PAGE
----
Influencers or Wine Writers? The View From Wine Future 2023

At the recent Wine Future 2023 conference, successful wine influencers and podcasters discussed the way in which producers and retailers should communicate with their consumers.

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What role does social media play in wine communication? (Photo: STOATPHOTO/
What role does social media play in wine communication? (Photo: STOATPHOTO/

Of all the varied topics discussed at the Wine Future 2023 conference in Coimbra, Portugal, one of the most controversial was wine communication – or more specifically, the relationship between the industry and Instagram, TikTok, podcast and YouTube influencers. A panel led by US-based Cristina Mercuri who has 20,000 followers on Instagram (@cristinamercuri-wine) included Luke Flunder (@lukeflounder) who has 10 times that number on TikTok, Georgia Panagopoulou (@Wine.Gini) bringing up the rear with 120,000, and Delphine Porte who is responsible for digital and influence at Gérard Bertrand, who collectively revealed how far the wine world has changed since producers relied on traditional wine writers.

Today, Mercuri pointed out, young consumers care a lot less about regions than about health, sustainability and social diversity — none of which have featured highly in the writing of many old-school writers. This age cohort also has something else in common: wherever its members live, they are all online. At least 5bn people today have at least one social media account that is likely to be getting more of their attention than any article or lengthy blog post.

Going pro

The key to the influencers, it was agreed by the panel, was their professionalism: these are men and women who understand the audiences they have built and work to maintain and grow. They choose their topics and their language with care. As Flunder said “I don’t use words like acidity or tannins,” that aren’t going to resonate with TikTok users. The aim has to be “alluring not alienating” and to pull out the most important bits of what one has to say. Attention spans are short, so he created a series in which he gives key wine advice and information in under 30 seconds.

The wine business often fails to identify with people in terms of gender identity, for example, and to understand that wine education has to be fun.

Panagopoulou addressed the thorny issue of commerciality head-on, describing herself as a creator and digital strategist, working on several brands. “We,” she said, speaking for many influencers “help brands with tailored campaigns” that connect with audiences. The wine business, she continued, lacks "social listening". It often fails to identify with people in terms of gender identity, for example, and to understand that wine education has to be fun. “Our content is more real,” she said, and, “our audience trusts us in the same way they trust a personal recommendation from a friend."

Another panel member, the Argentine Mariano Braga, launched his MeLoDijoBraga. podcast in 2022 and has used the platform to become a leading wine communicator. 

Older industry members, he said, do not appreciate how, for Gen Z, listening to audio has become a popular way to relieve stress. Podcasts, he went on, help to break down barriers.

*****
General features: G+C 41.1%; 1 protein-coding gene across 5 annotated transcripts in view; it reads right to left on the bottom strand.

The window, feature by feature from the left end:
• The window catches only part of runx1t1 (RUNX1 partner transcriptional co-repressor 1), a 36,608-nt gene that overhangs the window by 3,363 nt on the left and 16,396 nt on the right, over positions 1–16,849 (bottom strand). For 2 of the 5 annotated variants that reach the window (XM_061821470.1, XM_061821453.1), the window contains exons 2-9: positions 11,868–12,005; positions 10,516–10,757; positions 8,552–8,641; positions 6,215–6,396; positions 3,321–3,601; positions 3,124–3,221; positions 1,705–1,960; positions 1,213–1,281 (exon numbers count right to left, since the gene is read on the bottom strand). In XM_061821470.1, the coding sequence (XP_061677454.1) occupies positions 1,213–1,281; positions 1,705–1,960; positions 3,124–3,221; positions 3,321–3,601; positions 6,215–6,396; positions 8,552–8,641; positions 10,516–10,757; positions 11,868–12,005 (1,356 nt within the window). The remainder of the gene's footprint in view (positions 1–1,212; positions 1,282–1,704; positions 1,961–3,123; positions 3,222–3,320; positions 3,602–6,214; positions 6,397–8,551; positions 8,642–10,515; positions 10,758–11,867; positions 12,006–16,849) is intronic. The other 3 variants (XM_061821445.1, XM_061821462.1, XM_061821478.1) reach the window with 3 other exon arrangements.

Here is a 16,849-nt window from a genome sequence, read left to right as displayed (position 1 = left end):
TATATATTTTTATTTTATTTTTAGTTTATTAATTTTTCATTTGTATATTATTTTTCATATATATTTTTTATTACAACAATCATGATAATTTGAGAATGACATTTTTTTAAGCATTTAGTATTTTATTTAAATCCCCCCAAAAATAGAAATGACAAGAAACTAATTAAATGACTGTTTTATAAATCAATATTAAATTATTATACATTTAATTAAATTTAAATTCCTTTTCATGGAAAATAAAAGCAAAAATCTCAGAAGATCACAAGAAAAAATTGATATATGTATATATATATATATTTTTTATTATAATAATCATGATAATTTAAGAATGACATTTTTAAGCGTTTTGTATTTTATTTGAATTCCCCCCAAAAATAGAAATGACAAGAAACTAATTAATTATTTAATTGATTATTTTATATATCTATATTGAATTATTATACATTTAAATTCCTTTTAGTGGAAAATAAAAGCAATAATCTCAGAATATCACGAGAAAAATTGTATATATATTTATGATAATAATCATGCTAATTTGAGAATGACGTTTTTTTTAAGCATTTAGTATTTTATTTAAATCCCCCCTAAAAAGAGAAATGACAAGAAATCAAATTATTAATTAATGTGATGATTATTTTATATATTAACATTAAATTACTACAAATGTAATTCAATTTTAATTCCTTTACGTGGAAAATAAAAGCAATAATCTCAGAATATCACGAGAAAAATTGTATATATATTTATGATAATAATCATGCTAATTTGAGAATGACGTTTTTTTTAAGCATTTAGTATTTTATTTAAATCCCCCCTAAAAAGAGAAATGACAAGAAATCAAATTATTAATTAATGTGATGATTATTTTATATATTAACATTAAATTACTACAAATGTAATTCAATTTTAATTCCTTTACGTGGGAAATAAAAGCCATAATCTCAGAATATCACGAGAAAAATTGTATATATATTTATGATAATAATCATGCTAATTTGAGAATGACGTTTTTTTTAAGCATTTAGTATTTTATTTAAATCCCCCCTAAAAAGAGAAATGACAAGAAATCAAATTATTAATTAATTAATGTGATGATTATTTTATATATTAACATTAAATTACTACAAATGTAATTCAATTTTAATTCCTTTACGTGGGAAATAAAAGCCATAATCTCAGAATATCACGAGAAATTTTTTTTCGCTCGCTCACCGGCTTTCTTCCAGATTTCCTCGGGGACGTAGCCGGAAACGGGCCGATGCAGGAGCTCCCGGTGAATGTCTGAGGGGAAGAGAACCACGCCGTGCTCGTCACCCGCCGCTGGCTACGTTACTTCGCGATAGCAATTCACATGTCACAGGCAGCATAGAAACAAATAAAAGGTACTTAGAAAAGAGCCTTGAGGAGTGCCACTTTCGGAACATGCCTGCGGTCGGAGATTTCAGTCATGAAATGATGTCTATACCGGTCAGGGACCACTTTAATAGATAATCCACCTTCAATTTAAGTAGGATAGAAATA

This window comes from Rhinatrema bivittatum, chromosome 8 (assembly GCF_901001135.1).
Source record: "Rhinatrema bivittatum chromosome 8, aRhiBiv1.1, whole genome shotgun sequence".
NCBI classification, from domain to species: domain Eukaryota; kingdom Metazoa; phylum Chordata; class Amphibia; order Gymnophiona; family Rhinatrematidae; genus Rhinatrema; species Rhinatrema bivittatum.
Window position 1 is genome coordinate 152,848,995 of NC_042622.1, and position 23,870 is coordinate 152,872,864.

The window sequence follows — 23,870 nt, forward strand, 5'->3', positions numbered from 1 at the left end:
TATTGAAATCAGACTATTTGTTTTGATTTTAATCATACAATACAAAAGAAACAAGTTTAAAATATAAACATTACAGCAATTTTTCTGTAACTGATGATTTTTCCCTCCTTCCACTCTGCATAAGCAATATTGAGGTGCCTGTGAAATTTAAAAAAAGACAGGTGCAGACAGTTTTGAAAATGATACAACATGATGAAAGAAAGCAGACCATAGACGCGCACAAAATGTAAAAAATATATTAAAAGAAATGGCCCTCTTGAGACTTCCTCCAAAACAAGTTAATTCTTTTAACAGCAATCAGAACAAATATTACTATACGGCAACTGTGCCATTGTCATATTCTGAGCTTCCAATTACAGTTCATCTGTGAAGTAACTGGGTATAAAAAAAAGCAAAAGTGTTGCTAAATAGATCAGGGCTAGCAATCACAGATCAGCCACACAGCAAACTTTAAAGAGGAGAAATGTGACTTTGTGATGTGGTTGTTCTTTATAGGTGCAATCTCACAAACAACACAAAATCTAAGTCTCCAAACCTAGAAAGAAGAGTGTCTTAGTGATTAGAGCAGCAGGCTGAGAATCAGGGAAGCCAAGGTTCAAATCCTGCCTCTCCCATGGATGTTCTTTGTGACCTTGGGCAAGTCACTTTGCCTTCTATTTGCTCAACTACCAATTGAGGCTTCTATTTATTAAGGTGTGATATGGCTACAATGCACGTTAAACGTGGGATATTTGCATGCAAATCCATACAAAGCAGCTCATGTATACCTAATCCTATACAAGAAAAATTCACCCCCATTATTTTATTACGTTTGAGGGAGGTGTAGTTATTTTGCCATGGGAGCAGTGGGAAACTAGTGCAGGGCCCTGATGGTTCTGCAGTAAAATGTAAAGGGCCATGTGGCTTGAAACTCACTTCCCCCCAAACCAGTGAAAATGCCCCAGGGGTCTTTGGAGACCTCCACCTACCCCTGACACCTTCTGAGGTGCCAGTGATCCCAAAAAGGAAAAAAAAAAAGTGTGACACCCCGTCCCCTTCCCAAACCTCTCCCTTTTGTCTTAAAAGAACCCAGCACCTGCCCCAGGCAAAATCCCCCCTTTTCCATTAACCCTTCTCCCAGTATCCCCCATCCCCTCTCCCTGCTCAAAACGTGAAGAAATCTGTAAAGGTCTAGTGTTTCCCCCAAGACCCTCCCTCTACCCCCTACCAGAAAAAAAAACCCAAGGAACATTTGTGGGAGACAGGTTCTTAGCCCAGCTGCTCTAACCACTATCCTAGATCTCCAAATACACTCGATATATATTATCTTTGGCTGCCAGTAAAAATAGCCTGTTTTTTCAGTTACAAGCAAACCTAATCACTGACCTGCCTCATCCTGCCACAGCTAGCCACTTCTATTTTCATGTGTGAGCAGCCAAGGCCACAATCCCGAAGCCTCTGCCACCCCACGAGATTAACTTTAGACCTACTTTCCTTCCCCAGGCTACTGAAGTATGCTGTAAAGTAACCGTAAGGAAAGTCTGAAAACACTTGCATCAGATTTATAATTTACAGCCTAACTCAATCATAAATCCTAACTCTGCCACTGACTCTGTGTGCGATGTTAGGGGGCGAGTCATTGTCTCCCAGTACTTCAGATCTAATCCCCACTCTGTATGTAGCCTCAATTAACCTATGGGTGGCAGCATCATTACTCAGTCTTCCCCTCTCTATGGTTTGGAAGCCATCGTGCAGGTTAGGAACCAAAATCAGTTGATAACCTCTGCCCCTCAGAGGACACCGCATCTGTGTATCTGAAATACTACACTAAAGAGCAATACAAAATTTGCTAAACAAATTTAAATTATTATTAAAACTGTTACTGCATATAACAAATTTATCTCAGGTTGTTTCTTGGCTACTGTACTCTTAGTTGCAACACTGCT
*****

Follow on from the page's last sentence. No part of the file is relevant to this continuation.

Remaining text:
Speaking for the industry, Porte said that influencers are now a significant part of the marketing strategy for Gérard Bertrand, one of France’s most dynamic producers. But to benefit from using them involves a certain amount of effort. “You have to know who you want to talk to and what you want to communicate" — and to work with the appropriate influencer who will help you to achieve that objective. Trying to tell them what to say or how to say it won’t work, she said. Good influencers know their audiences better than you ever will.

Tracking the impact

Talking to them over coffee after the session, some more conservative audience members seemed to struggle with the notion of switching focus from supposedly impartial wine writers to ones that are frankly commercial. What, one wondered, is all of this costing a company like Gérard Bertrand? — as though the previous model of sending out samples, and hosting meals, tastings and visits had not made a hefty dent in any company’s marketing budget. Porte may not have revealed any figures but she did make a very telling point. With today’s communicators and the available methods of following what happens on social media, she said, we have a very good idea of what and who is helping us to achieve our objectives. She didn’t need to go as far as to contrast this with the ‘good old days’ of waiting weeks or possibly months for a wine writer to get their words into print and the challenge of quantifying its impact.

It is unlikely that a brief discussion at an event like Wine Future is going to change the way an entire industry as going to look at communication, and there is no doubt that the old model of well-informed, independent wine writing will still have a considerable role to play — especially among wine drinkers who may spend less time on social media and have more of it (and more cash) to spend on choosing and buying premium bottles of wine. But it’s not a subject that is likely to go away, and Wine Future did well to raise it.


The recent Wine Future 2023 conference brought together a wide range of industry professionals and leading speakers, and raised controversial issues. It took place from 7 to 9 November in Coimbra, Portugal.

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